Searching For A Bird’s Eye View

The majority of our blogs are written from the perspective of patient caregiver or community educator. We describe patients and their condition, or explain various ways we should (or shouldn’t) interact with wildlife – particularly as it relates to urban settings. Sarah, a Thursday PM volunteer, takes a twist to our standard writings and contemplates her relationship to our wild patients as she writes about it from how she might imagine their point of view.

“The other morning, I woke with a sniffle and a sneeze. At first I blamed it on inhaling too much incense cedar pollen when arranging festive greenery for the holidays. But half a day and tons of sneezes later, I knew I was just sick, suffering from what turned out to be a full-blown sinus infection.

Of course, being sick meant missing my last Chintimini volunteer shift of 2017. As I lay in bed feeling sorry for myself for not getting to clean bird poop off walls or behead dead mice for a raptor’s dinner, I suddenly realized that I could look at being sick as an opportunity to relate to the winged and non-winged convalescents at Chintimini Wildlife Center (CWC) in an entirely a new way. For the record: I do not eat mice and I generally manage to not poop on walls. Those aren’t the areas of relating I’m getting at. Rather, it’s that I could not reliably gauge my caregiver’s intentions toward me as I recovered.


It’s true my caregiver is a loving, domesticated (at times unscrupulous) beast, and there does exist greater understanding between domesticated animals and humans relative to that between wild animals and humans. Even so, how can I really know whether my cat was sleeping on my feet to keep them cozy OR if it she was merely setting an ‘alarm’ to ensure she wouldn’t miss a potential feeding opportunity if I got up to rewarm my tea? Being on the other side of this inter-species interaction made me wonder: If I can’t discern my beloved cat’s intentions, how can I presume to understand the thoughts of injured wildlife anymore than they can understand mine?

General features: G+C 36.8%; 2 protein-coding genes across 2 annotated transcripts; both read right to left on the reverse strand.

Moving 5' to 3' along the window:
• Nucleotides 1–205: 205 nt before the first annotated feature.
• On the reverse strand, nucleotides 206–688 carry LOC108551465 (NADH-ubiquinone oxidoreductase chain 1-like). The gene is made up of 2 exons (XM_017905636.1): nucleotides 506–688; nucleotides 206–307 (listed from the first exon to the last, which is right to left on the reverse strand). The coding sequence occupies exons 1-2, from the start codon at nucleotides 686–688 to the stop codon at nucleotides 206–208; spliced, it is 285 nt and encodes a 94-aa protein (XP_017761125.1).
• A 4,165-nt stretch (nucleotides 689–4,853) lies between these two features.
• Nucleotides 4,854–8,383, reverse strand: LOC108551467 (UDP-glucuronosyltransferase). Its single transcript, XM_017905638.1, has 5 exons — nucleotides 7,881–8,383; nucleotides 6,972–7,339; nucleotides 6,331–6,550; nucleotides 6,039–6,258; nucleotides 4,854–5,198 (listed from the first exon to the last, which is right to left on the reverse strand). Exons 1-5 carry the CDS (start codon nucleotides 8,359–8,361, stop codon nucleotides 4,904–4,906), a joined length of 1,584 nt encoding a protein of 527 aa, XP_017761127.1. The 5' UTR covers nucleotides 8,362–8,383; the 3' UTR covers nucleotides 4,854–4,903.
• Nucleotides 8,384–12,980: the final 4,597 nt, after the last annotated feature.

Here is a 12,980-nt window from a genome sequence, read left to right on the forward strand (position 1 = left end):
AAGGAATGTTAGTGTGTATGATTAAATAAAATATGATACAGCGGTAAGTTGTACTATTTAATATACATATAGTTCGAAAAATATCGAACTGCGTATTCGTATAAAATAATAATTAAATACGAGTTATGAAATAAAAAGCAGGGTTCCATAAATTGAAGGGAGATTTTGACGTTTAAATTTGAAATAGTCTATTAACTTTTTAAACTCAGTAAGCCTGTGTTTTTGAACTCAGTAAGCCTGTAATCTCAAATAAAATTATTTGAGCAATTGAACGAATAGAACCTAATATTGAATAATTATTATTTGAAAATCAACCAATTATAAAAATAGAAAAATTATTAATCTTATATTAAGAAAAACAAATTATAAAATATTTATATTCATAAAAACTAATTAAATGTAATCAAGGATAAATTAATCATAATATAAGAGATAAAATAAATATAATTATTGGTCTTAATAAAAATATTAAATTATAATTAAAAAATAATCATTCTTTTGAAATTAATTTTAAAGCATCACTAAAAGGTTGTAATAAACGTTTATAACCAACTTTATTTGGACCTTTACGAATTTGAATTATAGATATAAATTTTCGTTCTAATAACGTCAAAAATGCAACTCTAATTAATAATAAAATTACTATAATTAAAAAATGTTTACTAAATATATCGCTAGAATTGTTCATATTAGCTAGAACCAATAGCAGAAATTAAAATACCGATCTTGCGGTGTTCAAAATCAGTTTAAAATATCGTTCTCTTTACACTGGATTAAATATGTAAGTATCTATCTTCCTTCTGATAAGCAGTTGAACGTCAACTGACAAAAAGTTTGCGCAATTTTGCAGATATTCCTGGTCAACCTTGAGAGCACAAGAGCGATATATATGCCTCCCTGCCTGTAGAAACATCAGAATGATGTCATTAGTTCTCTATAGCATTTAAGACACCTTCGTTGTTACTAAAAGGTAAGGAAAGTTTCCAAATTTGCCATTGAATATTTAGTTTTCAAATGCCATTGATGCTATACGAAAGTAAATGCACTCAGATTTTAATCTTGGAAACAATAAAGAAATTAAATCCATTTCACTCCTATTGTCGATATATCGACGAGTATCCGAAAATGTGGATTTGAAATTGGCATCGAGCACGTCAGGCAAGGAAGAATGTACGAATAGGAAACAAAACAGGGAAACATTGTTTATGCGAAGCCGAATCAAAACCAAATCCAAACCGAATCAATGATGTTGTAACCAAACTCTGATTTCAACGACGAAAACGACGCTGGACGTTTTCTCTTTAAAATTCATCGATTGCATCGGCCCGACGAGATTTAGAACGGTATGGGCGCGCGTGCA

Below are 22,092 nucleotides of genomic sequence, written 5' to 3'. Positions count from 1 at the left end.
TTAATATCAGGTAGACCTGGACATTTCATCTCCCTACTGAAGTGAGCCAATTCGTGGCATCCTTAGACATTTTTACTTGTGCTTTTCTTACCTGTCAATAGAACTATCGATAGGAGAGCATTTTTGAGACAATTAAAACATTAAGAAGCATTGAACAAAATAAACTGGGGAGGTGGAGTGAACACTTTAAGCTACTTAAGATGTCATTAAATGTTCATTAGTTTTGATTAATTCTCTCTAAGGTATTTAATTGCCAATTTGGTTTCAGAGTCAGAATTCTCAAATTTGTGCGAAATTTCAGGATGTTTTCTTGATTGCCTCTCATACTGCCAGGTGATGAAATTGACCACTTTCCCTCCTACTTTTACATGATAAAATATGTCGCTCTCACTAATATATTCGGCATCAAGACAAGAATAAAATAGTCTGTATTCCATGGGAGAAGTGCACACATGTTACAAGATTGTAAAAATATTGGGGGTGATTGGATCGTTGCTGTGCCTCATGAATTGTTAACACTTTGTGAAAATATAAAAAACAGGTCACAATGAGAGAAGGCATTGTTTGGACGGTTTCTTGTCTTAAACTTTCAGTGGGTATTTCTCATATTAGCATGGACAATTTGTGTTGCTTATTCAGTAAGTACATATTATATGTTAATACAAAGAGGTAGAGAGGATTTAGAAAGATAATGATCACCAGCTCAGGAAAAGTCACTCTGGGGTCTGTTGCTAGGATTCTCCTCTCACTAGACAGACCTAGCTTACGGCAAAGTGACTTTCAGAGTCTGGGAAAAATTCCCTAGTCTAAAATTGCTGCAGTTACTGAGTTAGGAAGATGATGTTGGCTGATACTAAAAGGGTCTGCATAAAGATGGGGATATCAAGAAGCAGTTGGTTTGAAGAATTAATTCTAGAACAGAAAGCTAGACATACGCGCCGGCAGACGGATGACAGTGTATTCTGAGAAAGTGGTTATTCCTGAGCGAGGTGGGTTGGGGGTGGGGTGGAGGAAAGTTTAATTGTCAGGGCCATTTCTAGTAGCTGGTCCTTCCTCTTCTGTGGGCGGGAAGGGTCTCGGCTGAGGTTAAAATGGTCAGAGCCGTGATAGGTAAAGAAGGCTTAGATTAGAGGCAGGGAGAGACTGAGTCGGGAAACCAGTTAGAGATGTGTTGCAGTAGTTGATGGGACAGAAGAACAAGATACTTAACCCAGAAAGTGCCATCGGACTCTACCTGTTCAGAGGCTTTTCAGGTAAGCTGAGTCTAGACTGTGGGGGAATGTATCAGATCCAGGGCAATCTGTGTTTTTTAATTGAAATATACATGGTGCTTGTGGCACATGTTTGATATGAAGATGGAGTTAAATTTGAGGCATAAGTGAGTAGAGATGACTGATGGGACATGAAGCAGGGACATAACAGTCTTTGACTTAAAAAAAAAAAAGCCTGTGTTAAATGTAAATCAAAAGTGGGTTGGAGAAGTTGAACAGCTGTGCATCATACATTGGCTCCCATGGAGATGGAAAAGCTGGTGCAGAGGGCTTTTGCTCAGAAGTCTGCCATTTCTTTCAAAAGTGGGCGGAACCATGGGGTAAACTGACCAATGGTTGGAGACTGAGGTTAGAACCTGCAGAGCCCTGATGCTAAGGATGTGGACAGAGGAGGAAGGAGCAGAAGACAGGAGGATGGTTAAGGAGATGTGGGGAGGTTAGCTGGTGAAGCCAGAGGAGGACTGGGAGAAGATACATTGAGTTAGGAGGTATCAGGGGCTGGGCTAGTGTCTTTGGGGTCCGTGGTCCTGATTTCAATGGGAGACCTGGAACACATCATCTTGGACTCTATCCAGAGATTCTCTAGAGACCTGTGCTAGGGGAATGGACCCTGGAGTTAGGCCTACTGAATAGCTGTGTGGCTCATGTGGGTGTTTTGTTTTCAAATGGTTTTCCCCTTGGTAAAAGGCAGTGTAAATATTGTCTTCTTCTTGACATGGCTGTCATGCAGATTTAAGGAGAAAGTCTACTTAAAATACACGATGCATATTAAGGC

One of CWC’s primary goals is to provide “a place where impacted wildlife can receive quality care while being treated with the respect and admiration that is their due.” BOTH domesticated and wild animals deserve respect; however, the ways in which we express those values look very different in practice.


You won’t find volunteers with bigger hearts than those of CWC. And it is wonderful to see how rewarding it is for community members who successfully deliver struggling wildlife to safety. Empathy is such a rush!! It just makes you want to help every single patient in every way possible!! This is such a good thing…to a point.

Such states of unbridled empathy also come with the risk of forgetting that our patients are, in fact, wild creatures, not pets or babies to be held and petted and talked to.